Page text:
Thursday, 3 May 2012

Through a Scanner, maybe?

It was sunny when we went for our first sonogram, a nice day in May, and I was incredibly nervous.  I was sure that everything was going to be all right but a very small part of me wouldn’t stop whispering ‘what if there was nothing there?’  But at least the sun was shining.  It was to be our first time inside the maternity wing of the hospital as well, which also filled me with dread.  One day in about 6 months we would be coming back here and I would need to know my way around.  Spatial awareness isn’t exactly my strong suit so I needed to pay especially close attention to where I was going, except I kept getting distracted.  I noticed the colour of the chairs in the cafe just inside the door, blue, the paintings which were on the wall, abstract and geometric, not my cup of tea but probably meant to be soothing, but not which way we had gone once we got inside, was it left or right at the end of the corridor?  Two double doors or just the one?  My face began to settle into its familiar bemused expression as we went and sat in a room that I couldn’t have found my way to again had my life depended on it.  I began to wish I had adopted the navigational approach pioneered by Theseus and then plagiarised less successfully by Hansel and Gretel.  Where was a ball of string when you needed one?




The waiting room itself was nice, if you like the sort of interior design which film makers have imagined characterises East Germany circa 1980.  We were surrounded by warning notices and propaganda designed to promote the virtues of breastfeeding but which instead came across as being threatening, you imagined that if you gave the wrong answer to the question, ‘how do you plan to feed your baby?’ a door would slowly creak open to reveal an 8 foot midwife cracking her knuckles whilst your midwife would innocently smile and sweetly repeat the question.  Resistance is futile. 

Finally, although the wait may only have been 5 minutes, we were called along another corridor and into another dark room. I thought they must be doing this on purpose, perhaps the designer had some vendetta against expecting couples with impaired senses of direction1.  Anyway, here we were, in the room, with the sonogram, which looked disturbingly like an arcade game. I half expected to see a little rocket defending my child from invading alien craft, but sadly nothing like that materialised. At least then I might have known what it was I was supposed to be looking at, because without the little rocket I could barely tell which way was up.  Really.  The nurse had run through her preliminaries and applied the strange blue gel, like toothpaste for your tummy, and was running the device over where the baby should have been when she turned and, having seen the look on my face, smiled reassuringly and started to point out which part of our baby was where, except they really weren’t.  You’ve probably all experienced the slight dislocation when you look at a map and can’t tell which side of the coast is land and which side is sea.  Well in this case I couldn’t have told you which part was earth and which was outer space let alone where the coastline was.  It was almost a relief when the nurse took the device off my wife’s stomach and I didn’t have to look anymore.  But it wasn’t over, more gel was applied and up came the image again, although image is too strong a word, like calling the white noise you get when a television isn’t tuned in, a design.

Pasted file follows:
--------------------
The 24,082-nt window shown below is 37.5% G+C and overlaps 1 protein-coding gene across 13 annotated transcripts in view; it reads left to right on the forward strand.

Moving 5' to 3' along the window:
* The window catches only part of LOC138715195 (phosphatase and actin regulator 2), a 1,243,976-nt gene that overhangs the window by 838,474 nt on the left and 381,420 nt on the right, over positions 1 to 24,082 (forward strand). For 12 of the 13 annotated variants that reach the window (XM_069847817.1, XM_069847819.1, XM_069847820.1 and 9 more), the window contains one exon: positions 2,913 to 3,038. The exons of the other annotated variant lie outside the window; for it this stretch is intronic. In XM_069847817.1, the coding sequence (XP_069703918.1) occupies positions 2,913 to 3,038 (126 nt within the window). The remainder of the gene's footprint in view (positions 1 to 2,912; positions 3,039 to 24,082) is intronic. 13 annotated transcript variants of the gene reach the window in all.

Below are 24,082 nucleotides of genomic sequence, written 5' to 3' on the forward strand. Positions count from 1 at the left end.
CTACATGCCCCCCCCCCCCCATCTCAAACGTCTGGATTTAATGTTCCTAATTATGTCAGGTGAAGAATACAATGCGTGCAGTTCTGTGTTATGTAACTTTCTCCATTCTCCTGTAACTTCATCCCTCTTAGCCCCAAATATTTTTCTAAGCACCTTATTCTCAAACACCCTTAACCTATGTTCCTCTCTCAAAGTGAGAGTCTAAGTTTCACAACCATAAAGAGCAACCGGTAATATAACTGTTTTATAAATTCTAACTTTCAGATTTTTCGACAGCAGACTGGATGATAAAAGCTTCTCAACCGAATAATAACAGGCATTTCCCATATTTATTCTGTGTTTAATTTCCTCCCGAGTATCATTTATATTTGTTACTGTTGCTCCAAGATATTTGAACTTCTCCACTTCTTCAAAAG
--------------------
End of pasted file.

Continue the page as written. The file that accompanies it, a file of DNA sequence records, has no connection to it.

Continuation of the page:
Eventually, after trying to explain things to me the nurse took pity and took some stills which she then proceeded to label up with various body parts. I didn’t have the heart to tell her that she may as well have labelled up the other side of the picture, but I was happy to take her word for it that the line which seemed to be coming out of the back of a turtle was in fact my child’s arm.  We purchased our photo and took it home to show to admiring grandparents and friends, all the while pretending that the things I was pointing out, with the aid of the labels, were as obvious to me as they were to everyone else.  This became a major worry for me as, here I was, with the first view of my unborn child, and I just couldn’t decipher it at all.  If you had plonked me in the middle of a French field (where the sun always shines) and placed this photo in my hand I would have told you with very little hesitation that it depicted the surface of Ganymede, Jupiter’s 7th moon, thus displaying the fact that my knowledge of the order of the moons of Jupiter far exceeds my knowledge of my own child, or indeed human anatomy.   Nevertheless I played my part as a proud father inwardly panicking that if I couldn’t understand the picture how was I ever going to cope with the actual 3D person.

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1 My wife would like me to inform you that her sense of direction is perfectly functioning and was equal to this simple challenge.

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